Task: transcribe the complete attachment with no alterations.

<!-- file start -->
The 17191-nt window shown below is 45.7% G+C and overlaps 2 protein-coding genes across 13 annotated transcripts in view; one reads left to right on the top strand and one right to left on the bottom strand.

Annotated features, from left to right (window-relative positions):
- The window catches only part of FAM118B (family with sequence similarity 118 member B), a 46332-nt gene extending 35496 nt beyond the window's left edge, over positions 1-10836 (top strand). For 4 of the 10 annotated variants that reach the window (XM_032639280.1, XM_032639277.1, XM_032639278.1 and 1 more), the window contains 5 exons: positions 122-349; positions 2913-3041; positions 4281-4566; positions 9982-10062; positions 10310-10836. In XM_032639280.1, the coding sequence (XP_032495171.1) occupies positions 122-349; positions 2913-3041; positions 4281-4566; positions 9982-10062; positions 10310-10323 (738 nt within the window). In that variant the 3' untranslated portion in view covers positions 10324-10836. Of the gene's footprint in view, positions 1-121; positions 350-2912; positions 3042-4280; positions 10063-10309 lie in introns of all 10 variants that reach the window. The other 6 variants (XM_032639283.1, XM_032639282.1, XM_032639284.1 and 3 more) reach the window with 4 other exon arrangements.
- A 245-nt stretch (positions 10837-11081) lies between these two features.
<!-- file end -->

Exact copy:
The 17191-nt window shown below is 45.7% G+C and overlaps 2 protein-coding genes across 13 annotated transcripts in view; one reads left to right on the top strand and one right to left on the bottom strand.

Annotated features, from left to right (window-relative positions):
- The window catches only part of FAM118B (family with sequence similarity 118 member B), a 46332-nt gene extending 35496 nt beyond the window's left edge, over positions 1-10836 (top strand). For 4 of the 10 annotated variants that reach the window (XM_032639280.1, XM_032639277.1, XM_032639278.1 and 1 more), the window contains 5 exons: positions 122-349; positions 2913-3041; positions 4281-4566; positions 9982-10062; positions 10310-10836. In XM_032639280.1, the coding sequence (XP_032495171.1) occupies positions 122-349; positions 2913-3041; positions 4281-4566; positions 9982-10062; positions 10310-10323 (738 nt within the window). In that variant the 3' untranslated portion in view covers positions 10324-10836. Of the gene's footprint in view, positions 1-121; positions 350-2912; positions 3042-4280; positions 10063-10309 lie in introns of all 10 variants that reach the window. The other 6 variants (XM_032639283.1, XM_032639282.1, XM_032639284.1 and 3 more) reach the window with 4 other exon arrangements.
- A 245-nt stretch (positions 10837-11081) lies between these two features.